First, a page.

News tagged with brain activity

Related topics: brain , functional magnetic resonance imaging , brain regions , brain function , brain images

Dopamine leaves its mark in brain scans

Researchers use functional magnetic resonance imaging (fMRI) to identify which areas of the brain are active during specific tasks. The method reveals areas of the brain, in which energy use and hence oxygen ...

Nov 21, 2014
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Seniors draw on extra brainpower for shopping

(Medical Xpress)—Holiday shopping can be mentally exhausting for anyone. But a new Duke University study finds that older adults seem to need extra brainpower to make shopping decisions—especially ones ...

Nov 18, 2014
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Aging brains aren't necessarily declining brains

For years, conventional wisdom held that growing older tends to be bad news for brains. Past behavioral data largely pointed to loss in cognitive – that is, thinking – abilities with age, including poorer ...

Nov 03, 2014
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Regions of the brain strengthen with age

For years, research into the aging brain has examined what is usually lost—hearing, vision, memory. Age is synonymous with decline. But current research is refuting that discouraging perspective. New techniques ...

Nov 03, 2014
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Electroencephalography

Electroencephalography (EEG) is the recording of electrical activity along the scalp produced by the firing of neurons within the brain. In clinical contexts, EEG refers to the recording of the brain's spontaneous electrical activity over a short period of time, usually 20–40 minutes, as recorded from multiple electrodes placed on the scalp. In neurology, the main diagnostic application of EEG is in the case of epilepsy, as epileptic activity can create clear abnormalities on a standard EEG study. A secondary clinical use of EEG is in the diagnosis of coma and encephalopathies. EEG used to be a first-line method for the diagnosis of tumors, stroke and other focal brain disorders, but this use has decreased with the advent of anatomical imaging techniques such as MRI and CT.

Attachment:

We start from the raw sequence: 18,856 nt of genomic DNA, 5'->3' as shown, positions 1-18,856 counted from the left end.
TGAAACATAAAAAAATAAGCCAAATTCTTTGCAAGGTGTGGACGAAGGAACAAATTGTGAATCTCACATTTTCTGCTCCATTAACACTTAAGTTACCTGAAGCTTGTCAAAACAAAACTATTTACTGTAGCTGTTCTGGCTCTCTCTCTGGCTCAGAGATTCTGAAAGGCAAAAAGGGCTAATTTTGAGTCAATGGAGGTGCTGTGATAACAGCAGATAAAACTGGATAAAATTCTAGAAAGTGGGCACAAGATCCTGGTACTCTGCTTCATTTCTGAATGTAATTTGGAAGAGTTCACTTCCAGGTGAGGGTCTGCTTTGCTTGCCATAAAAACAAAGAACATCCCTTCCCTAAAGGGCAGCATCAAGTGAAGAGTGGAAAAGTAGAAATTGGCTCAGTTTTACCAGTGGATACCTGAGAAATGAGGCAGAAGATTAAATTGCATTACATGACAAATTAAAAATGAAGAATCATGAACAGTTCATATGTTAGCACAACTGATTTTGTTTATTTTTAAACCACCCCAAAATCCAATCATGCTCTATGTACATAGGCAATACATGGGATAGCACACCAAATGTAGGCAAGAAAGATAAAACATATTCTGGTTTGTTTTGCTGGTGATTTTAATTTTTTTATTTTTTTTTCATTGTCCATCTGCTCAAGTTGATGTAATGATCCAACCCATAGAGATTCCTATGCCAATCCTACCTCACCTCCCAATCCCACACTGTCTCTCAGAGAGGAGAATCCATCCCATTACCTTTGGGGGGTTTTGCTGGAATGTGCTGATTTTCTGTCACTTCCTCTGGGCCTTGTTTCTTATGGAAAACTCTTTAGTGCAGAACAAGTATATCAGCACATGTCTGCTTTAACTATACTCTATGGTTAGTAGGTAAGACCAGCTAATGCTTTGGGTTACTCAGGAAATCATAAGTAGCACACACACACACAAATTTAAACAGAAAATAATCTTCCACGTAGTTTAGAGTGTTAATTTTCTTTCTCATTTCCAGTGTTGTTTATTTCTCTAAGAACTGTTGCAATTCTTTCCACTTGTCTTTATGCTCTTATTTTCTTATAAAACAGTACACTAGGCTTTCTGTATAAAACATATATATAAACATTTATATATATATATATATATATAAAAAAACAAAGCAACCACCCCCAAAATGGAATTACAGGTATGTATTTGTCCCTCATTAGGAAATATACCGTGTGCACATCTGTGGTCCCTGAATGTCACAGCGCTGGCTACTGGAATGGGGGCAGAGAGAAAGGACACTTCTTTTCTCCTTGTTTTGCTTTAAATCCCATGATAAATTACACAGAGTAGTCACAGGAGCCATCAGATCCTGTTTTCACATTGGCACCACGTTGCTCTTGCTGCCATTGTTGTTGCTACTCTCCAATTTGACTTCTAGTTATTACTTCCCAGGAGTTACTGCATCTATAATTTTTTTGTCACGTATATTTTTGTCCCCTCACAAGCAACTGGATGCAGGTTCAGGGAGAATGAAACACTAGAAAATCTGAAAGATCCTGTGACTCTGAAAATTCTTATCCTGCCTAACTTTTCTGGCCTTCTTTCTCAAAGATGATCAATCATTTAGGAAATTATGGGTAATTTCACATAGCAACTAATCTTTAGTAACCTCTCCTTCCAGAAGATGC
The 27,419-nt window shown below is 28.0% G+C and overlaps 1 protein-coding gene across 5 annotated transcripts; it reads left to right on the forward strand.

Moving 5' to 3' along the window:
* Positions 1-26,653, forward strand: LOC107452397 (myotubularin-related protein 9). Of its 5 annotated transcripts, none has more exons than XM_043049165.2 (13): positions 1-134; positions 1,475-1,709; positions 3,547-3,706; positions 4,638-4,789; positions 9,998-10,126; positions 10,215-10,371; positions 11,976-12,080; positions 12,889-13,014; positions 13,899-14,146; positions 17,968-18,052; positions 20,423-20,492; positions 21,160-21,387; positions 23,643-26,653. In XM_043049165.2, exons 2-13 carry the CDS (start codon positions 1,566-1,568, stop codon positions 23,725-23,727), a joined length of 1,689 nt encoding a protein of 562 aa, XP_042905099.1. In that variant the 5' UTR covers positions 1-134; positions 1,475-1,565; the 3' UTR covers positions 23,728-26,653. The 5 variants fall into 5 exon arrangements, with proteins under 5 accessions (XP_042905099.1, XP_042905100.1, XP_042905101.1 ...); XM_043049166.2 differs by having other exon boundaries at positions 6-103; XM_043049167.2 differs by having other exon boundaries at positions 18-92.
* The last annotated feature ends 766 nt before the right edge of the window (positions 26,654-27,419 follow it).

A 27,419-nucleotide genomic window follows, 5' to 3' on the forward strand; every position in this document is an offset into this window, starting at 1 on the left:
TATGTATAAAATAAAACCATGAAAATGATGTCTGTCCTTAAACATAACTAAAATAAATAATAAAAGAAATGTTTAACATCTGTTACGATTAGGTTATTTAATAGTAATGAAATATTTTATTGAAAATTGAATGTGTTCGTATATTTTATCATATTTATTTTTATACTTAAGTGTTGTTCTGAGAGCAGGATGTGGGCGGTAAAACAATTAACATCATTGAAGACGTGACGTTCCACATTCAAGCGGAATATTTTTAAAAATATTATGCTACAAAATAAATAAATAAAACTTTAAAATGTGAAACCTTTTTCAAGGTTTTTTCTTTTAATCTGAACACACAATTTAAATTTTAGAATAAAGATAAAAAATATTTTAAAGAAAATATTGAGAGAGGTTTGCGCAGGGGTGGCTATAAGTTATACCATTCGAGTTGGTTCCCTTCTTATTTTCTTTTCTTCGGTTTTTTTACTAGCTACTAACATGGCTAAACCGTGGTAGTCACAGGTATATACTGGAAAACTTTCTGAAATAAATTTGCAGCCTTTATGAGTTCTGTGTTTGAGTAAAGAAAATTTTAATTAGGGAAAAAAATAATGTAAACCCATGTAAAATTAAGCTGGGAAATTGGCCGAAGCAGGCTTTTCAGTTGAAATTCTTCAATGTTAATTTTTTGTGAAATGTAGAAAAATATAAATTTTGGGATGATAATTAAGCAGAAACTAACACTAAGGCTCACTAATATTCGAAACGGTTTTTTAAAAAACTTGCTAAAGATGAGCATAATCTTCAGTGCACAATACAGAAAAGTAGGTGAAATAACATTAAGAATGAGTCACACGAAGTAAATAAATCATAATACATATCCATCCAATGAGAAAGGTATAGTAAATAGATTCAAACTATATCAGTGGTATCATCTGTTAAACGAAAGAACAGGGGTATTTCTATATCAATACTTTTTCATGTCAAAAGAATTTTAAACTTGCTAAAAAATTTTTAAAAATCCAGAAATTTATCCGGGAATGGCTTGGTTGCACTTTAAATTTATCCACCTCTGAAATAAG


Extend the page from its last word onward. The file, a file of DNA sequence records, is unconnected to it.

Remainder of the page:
Derivatives of the EEG technique include evoked potentials (EP), which involves averaging the EEG activity time-locked to the presentation of a stimulus of some sort (visual, somatosensory, or auditory). Event-related potentials refer to averaged EEG responses that are time-locked to more complex processing of stimuli; this technique is used in cognitive science, cognitive psychology, and psychophysiological research.

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